Rescue horse who has paraded before monarchy rides into the sunset

Welfare officer Nick White with Penny and rider

Welfare officer Nick White with Penny and rider

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by Jacqui Morley

At ease Trooper Penny. The Blackpool rescue horse who has paraded before the monarchy is finally putting her hooves up.

But only after a last hurrah at the animal sanctuary which made her life let alone her illustrious army career possible.

Penny of the King’s Troop returns home - for good - on Sunday, September 7.

She will bow out of public service at a very special ceremony conducted by the King’s Troop at the annual open day of the World Horse Welfare Rescue and Rehoming Centre.

Penny, an Irish Draught mare, has won her retirement spurs after 12 years of service with the King’s Troop Royal Horse Artillery. She is one of the big gun horses.

Penny’s story is one to rival War Horse’s.

She was named after the animal welfare centre - then known as Penny Farm - which took her in 12 years ago and nursed her back to full health.

In a week when the deaths of horses as a result of criminal neglect of horses has once again hit the headlines locally Penny’s story is a timely reminder that earlier intervention can save lives.

World Horse Welfare Penny Farm manager Fran Williamson says Penny’s background - from humble beginnings to high status horse in the poshest stables in the land - is “your classic rags to riches story.”

Fran adds: “It’s amazing that a rescued horse who arrived at Penny Farm in 2001 as an emaciated and unhandled five year old has gone on to enjoy such a successful career.

“She is the ultimate example of the work of the charity.”

And now Penny’s coming home - not just on leave with the other horse troopers but for good.

Zoe Clifford visitor officer for Penny Farm explains: “Penny will be led out in full ceremonial dress before being retired. It will be very moving for those of us familiar with her story. She no sooner left us than she took part in the Queen Mother’s funeral - so it was one heck of an introduction to a lifestyle to which she was made, if not born.

“Penny has a great spirit. That was recognised in her right from the very start here.”

The open day will feature stunt riding, falconry, a farriers contest, fairground rides, classic cars, art and more.

But Penny is the undoubted star of the show. The King’s Troop, who bring their horses to Blackpool for a summer break, usually put on a very special display.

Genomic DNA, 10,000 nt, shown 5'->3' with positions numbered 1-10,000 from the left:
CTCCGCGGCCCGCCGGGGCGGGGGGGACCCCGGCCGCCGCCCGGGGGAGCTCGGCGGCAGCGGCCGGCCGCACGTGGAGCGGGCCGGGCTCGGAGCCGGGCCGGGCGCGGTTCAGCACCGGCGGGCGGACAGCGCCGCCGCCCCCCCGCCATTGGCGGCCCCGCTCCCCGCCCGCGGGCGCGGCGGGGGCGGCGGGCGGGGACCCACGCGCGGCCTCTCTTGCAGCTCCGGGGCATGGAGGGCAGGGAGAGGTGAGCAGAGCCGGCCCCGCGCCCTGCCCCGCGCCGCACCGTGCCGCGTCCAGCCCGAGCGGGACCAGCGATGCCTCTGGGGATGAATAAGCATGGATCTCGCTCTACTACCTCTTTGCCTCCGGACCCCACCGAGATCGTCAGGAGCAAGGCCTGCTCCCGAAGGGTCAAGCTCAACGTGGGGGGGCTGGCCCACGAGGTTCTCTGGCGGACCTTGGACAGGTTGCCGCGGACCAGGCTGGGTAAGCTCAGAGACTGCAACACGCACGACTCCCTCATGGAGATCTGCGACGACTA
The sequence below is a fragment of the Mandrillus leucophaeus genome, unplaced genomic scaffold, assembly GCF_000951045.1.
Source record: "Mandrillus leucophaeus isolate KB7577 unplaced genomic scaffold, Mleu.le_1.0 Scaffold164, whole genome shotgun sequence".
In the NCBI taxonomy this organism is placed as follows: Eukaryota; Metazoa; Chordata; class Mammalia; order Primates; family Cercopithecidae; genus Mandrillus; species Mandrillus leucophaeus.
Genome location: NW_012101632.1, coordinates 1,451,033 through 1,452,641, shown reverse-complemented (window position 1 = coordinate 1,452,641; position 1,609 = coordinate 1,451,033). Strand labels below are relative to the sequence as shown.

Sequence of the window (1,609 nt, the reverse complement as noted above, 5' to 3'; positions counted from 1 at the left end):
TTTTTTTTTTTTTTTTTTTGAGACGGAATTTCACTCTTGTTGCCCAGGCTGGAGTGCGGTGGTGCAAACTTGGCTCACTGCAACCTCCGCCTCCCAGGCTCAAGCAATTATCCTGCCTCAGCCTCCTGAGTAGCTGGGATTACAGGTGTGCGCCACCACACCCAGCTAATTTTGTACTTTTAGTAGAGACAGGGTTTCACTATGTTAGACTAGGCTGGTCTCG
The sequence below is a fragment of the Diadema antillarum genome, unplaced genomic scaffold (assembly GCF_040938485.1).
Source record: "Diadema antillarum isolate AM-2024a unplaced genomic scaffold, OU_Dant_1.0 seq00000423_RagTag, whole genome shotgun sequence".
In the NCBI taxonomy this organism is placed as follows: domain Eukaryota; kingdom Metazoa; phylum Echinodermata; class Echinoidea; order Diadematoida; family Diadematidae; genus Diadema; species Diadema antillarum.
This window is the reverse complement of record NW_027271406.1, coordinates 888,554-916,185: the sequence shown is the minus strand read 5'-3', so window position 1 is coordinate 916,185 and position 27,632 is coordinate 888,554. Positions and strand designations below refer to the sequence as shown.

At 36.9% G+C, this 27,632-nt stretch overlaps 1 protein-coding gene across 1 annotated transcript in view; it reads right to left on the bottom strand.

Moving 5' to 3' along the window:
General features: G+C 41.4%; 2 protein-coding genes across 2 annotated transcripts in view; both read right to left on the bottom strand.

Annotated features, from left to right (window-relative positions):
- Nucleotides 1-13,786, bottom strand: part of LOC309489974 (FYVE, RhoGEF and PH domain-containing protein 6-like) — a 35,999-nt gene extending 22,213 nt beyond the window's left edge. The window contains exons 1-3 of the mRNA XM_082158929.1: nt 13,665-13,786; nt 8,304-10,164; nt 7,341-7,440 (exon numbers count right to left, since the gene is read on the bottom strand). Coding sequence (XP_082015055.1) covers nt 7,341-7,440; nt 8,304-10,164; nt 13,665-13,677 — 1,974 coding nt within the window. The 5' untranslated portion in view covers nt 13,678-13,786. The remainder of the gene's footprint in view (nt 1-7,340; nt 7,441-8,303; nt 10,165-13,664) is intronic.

But this promises to be extraordinary for it marks Penny’s ceremonial farewell to hard work in the horse artillery.

It will be a poignant parting from her pals - but she will be reunited with them every summer.

Captain Owen Beynon-Brown of the King’s Troop say Penny is known as Hallmark within the Royal Horse Artillery.

“She has been a real asset to the regiment,” he adds.

“Penny does everything she is asked of her, she’s always right in there doing the work, but she can now enjoy a very well-earned retirement.”

During her 12 years of sercvice Penny has been involved in Royal Salutes at major ceremonial events including the funeral of the Queen Mother, state visits, Trooping the Colour and even taken part in preparations for the Royal Wedding.

Penny also played a key role in the Musical Drive at venues across the country which involves a six horse gun team demonstrating complicated skills of horsemanship, often at flat out gallop.

It’s hard to believe, looking at this splendid horse, that Penny was emaciated and lice infested when she first came to the sanctuary.

She was the youngest of four Irish Draught mares saved from appalling conditions by World Horse Welfare in March 2001 - up to their hocks in a muddy grassless field or in muck 24 hours a day in roofless stables.

All were suffering from malnutrition, worm infestation and lice and in urgent need of attention to their teeth and feet.

Penny was extremely difficult to manage. She trusted no one and was almost impossible to treat.

It took six months of rehabilitation, patience and understanding, before centre staff began to win her over with soft words and good care.

As the thin, scruffy, bay filly was the very first unnamed animal taken into Penny Farm, she was named Penny after Penny Thornton, the benefactor whose generosity enabled the centre to be built.

She was nursed back to health by the charity’s original farm manager, Tony Fleming and later made headlines by successfully being rehomed with the King’s Troop Royal Horse Artillery through Tony’s connections, having previously served in the King’s Troop for 25 years himself.

World Horse Welfare’s London Field Officer, Nick White, visited Penny at the barracks for the last time ahead of her return home - and plans to revisit her in Blackpool.

He concludes: “Penny is a credit to World Horse Welfare and The King’s Troop Royal Horse Artillery.

“Working daily on the streets of London, helping to pull one of the RHA’s field guns requires an even temperament, soundness and a high degree of fitness.

“It is hard to imagine that as a young horse she had such a bad start.

“She couldn’t be in better hands now.”

Penny Farm homes around 65 horses at any given time.

Every September it hosts the grand open day with displays by the King’s Troop Royal Horse Artillery and The Household Cavalry.

The open day starts at 10am on Sunday, September 7. The entrance to Penny Farm is situated on the A583, Preston New Road, near Peel Corner, Blackpool, FY4 5JS.

* jacqui.morley@blackpoolgazette.co.uk or tweet @jacquimorley